Revenge of the Nerds

If you made a comedy in the 1980s that used college as a backdrop, it was almost a requirement that you include nudity and adult humor. "Revenge of the Nerds" definitely followed that tradition with the story of a group of social outcasts from the Lambda Lambda Lambda fraternity house who attempt to enact revenge on the jocks and preps that rule the school. It definitely had many of the elements of the wild sex comedies of the era, only it leaned much more heavily than most of its peers into the trope of the awkward underdogs who beat the bullies and get the girl(s).

Most movies of this ilk didn't age well, but "Revenge of the Nerds" has some especially cringeworthy scenes that made it uncomfortable to watch even at the time. That, combined with how appealing a movie with this premise can be for younger audiences — minus the college party exploits — resulted in "Revenge of the Nerds II: Nerds in Paradise" ditching the adult stuff in favor of a PG-13 rating. But it only brought in half the box office of the original, and the next two installments (via The Numbers) were relegated to going direct to primetime network television. 


If your R-rated action movie was super successful and you were going to make a sequel, what would you do? Well, what the studio behind "Speed" did was make the sequel PG-13, move the action to a boat instead of a bus, and then come up with a script that original star Keanu Reeves would end up turning down (per People). The result was that the popular "Speed" was followed up by the extremely disappointing "Speed 2: Cruise Control."

Sandra Bullock didn't want to come back either — but she was allegedly offered a huge payday (via Bomb Report) and used her involvement to help get "Hope Floats" funded (per CNN), so she signed on alongside new male lead Jason Patric. In all fairness, the first "Speed" wasn't the hardest R in the world and a PG-13 sequel in the same vain could have worked, but that was the least of the problems facing "Speed 2." If nothing else, the movie gave us Willem Dafoe gleefully chewing up the scenery as an over-the-top villain who eventually earned meme immortality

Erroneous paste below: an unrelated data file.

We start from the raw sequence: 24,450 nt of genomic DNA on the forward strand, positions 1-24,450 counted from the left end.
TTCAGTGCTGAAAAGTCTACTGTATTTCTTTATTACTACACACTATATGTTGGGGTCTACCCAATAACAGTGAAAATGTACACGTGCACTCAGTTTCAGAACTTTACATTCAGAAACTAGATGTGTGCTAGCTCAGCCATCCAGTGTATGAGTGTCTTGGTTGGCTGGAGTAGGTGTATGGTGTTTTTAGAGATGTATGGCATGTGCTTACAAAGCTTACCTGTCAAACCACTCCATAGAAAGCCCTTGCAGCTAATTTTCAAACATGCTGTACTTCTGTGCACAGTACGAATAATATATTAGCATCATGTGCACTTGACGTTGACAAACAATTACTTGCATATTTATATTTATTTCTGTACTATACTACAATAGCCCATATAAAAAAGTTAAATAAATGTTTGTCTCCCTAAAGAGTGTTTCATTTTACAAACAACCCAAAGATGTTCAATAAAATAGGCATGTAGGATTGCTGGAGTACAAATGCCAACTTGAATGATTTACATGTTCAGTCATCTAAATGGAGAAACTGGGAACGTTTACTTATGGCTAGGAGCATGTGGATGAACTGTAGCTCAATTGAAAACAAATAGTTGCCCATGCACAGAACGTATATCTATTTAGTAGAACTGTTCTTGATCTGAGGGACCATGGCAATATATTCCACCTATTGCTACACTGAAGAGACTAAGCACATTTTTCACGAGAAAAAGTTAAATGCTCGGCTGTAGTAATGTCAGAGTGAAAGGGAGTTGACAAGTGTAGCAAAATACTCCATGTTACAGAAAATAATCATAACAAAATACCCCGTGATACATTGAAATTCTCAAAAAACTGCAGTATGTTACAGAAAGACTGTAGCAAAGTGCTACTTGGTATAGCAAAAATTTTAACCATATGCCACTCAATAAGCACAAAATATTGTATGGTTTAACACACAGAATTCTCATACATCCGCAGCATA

Conan the Barbarian

The history of Conan the Barbarian is a bit complicated: the character can originally be traced back to stories by Robert E. Howard, but is better known to certain generations for his Marvel Comics version. So it's not necessarily cut-and-dried whether the "correct" way to adapt the character is via unflinchingly violent stories full of blood and nudity, or in a manner more in line with the tamer Marvel stories. The movie series that began with 1982's "Conan the Barbarian" has something of an identity crisis that reflects that confusion.

The original movie — the breakout role for a certain Arnold Schwarzenegger — earns its R rating with extreme violence, blood, dismemberment, female nudity, and other types of adult content. On the other hand, sequel "Conan the Destroyer" toned things all the way down to a mere PG rating, despite the fact that calling him "the destroyer" seemed to suggest he was going to be even more violent than he was in the previous movie. In all fairness, the movie probably should have been PG-13, but that rating didn't exist until after the movie was released. Still, even at PG-13, the tonal whiplash between the two films is jarring.